Lonely

Grandparents who are estranged/alienated from their adult children and grandchildren, feel desperately lonely and isolated.

Loneliness is always in the press and the subject is constantly in the media, many wonderful organisations and groups have been set up to try and address some of the issues around loneliness.

We now even have a Minister for Loneliness, Tracey Crouch, the government have made a commitment to tackle loneliness.

When we think of loneliness I suspect we all have our own vision of what loneliness means.

Being lonely is the feeling of not being part of something, feelings that we are ‘unused’, loneliness can of course effect any age.

We can be in a room full of people and still feel lonely.

There are of course many reasons why people feel lonely, families are now scattered around the country, many family members rarely see each other, the days of popping round to see Grandma and Grandad have gone.

There are those who get up go to work, come home, go to bed and repeat this day after day. Never having the time to speak to another human being outside their work life.

I am really lucky.

I live in the house I was born in, my children were born here and I know most of my neighbours, one I have known every-since she was born.

These relationships are so important.

I have friends whom I have known for over 50 years, so they have known me through good times and bad, I never need to explain myself to them, they just know.

When you are a young parent, you are always busy, rushing about, meeting young parents like yourself, making new friends usually like you with young children, there are times when you just wish you could have a day to yourself, the harsh reality is that it is not very long before you have every day to yourself. Your role seems to disappear, you feel as though you are no longer needed.

Being needed is a fundamental human need.

Most of us think that if we are fortunate enough to become grandparents, we will once again be needed. We will be able to help and support our adult children and our grandchildren.

Isn’t that the natural order of things?

Those of us who have had to face estrangement and alienation, learn very quickly that it doesn’t always transpire to be this wonderful dream at all.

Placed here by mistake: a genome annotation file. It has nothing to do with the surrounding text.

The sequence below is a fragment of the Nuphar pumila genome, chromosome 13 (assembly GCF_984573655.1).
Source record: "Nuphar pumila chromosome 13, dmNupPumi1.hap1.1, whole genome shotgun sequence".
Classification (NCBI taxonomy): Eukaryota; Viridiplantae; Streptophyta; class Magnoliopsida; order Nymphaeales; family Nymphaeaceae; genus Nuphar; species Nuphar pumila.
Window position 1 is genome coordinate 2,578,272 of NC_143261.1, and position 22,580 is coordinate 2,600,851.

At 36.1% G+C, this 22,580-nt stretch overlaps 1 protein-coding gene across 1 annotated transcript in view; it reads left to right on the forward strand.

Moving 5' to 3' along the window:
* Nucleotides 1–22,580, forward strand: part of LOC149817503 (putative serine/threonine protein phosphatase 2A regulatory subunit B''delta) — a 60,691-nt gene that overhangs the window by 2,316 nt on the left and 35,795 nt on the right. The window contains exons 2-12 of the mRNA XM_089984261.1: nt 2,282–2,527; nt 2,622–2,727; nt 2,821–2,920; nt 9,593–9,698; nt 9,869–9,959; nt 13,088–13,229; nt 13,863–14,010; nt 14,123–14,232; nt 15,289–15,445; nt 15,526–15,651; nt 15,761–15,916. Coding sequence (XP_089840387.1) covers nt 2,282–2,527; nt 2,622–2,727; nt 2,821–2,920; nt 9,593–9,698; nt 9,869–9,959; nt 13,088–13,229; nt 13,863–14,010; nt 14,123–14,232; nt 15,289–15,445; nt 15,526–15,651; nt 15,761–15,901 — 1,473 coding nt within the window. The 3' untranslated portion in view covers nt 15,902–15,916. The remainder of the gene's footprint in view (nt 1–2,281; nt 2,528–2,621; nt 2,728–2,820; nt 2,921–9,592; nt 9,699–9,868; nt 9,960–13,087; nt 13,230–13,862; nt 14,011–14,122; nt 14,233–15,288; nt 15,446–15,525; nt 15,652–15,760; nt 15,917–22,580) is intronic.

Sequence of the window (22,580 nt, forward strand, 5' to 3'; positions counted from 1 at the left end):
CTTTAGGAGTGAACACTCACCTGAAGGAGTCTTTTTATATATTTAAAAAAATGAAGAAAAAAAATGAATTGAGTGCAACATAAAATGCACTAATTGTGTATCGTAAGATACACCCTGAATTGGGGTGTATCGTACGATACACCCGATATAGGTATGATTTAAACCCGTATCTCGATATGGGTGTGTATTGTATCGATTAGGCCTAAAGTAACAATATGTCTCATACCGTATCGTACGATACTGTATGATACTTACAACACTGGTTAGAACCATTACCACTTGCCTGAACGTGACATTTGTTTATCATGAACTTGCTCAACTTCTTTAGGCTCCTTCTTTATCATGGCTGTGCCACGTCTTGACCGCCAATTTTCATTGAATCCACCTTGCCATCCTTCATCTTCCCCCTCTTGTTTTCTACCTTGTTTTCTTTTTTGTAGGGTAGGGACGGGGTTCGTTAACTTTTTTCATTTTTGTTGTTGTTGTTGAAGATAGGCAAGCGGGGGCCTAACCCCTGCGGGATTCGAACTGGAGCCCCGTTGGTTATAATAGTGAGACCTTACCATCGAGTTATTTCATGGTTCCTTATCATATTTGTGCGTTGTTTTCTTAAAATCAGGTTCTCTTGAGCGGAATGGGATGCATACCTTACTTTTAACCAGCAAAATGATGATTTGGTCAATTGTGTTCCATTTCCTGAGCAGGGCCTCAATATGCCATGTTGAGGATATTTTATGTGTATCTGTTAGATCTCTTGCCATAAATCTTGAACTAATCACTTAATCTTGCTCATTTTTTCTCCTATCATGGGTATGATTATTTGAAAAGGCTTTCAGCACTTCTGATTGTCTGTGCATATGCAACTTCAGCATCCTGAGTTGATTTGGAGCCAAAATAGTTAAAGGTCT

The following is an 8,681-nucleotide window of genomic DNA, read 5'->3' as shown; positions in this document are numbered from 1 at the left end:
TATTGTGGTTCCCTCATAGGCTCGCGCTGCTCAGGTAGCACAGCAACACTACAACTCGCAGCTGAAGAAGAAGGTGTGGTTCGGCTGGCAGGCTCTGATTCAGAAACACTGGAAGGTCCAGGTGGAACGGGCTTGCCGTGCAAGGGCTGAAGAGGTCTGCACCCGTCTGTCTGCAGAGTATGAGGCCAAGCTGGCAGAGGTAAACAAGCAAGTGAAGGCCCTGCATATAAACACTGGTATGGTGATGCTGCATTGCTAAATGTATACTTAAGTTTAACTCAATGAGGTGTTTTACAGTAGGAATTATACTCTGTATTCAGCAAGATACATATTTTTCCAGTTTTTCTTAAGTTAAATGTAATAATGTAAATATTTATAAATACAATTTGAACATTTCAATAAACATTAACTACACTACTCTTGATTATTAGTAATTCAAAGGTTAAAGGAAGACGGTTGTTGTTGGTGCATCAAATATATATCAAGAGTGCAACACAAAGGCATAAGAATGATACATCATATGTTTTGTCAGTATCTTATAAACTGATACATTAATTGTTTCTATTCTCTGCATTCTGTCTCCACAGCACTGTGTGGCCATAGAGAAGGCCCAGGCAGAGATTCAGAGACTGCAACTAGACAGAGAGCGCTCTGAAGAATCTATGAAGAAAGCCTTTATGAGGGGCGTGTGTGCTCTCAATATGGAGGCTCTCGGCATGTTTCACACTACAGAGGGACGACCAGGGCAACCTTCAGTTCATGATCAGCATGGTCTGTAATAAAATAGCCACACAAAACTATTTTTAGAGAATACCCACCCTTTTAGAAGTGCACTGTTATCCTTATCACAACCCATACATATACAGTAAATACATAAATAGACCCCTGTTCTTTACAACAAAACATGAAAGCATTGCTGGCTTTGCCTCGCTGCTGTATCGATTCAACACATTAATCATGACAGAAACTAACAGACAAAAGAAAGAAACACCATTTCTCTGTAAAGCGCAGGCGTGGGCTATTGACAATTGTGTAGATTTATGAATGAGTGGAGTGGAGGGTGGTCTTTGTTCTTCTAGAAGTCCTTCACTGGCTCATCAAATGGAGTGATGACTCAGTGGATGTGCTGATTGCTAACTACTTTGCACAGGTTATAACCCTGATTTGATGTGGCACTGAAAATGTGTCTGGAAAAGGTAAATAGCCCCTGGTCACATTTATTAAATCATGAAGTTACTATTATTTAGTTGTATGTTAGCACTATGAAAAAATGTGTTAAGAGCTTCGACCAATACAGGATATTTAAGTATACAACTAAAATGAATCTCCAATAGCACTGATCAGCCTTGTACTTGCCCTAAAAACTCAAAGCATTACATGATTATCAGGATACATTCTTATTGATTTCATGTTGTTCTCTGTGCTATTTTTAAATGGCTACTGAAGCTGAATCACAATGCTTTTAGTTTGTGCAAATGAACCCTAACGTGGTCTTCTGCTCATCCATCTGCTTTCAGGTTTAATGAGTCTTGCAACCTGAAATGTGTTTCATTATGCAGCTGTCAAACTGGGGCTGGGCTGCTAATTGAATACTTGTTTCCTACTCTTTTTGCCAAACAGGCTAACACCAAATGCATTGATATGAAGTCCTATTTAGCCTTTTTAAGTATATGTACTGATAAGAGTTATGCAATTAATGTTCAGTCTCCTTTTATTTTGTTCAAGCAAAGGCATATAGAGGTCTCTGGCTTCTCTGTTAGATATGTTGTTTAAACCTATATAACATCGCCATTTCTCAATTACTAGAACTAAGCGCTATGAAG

It, in fact becomes the most dreadful nightmare.

Adult children for whatever reason make the decision to cut people out of their lives completely. They destroy any hope of a grandparent being able to have  a loving, caring relationship with the grandchildren, there may have been a misunderstanding about something, it may be they are jealous of the relationship a grandparent has with their grandchildren, a partner decides that they want the ‘in-laws’ out of their lives, or there appears to be no reason at all.

The whole situation escalates to the most dreadful series of events, false allegations are made, (there is no way to refute them) a stream of  verbal abuse flows until the grandparents are at breaking point.

Of course all of this takes its toll.

Grandparents suffer physically and mentally, they are totally stripped of any self-esteem, they are empty.

Days of thinking they would be at the heart of their family, that they would be needed, loved and cared about have been shattered.

When your purpose in life has gone, it can be very hard to carry on.

Grandparents feel so alone.

We all know that when we feel lonely we have to try and do something. To get involved in something new, to volunteer for something, to try and fill the enormous crevasse, the huge cavern that is engulfing us.

Even if you do all these things, you still go home to those horrible feelings of hopelessness and isolation.

I think we need to accept that loneliness doesn’t have to last for ever, it isn’t that no-one cares you are not really alone. Loneliness doesn’t define you.

Learn to reach out, make that extra effort with friends, this seems an odd thing to say as I am writing this blog on the internet, but control how much time you spend on social media, often it is not real life, just perceptions, try writing a journal, write just 5 things everyday you are grateful for. It can be a challenge but maybe that is the point!

Is being alone the reason for your loneliness?

Actually spending some ‘me’ time can be a positive experience, you can do anything you want, go for a walk, eat something you know you shouldn’t, always a good thing.

There will always be someone who is feeling desperately lonely just as you are, they also need a hand to hold, make yourself aware of others, and remember,

“I am responsible for my own happiness.”

 

 

 

 

 

 

 

About Jane

Jane setup Bristol Grandparent Support Group in 2007 after a string of incidents led to the loss of contact with her Grand Daughter.

View all Jane Posts

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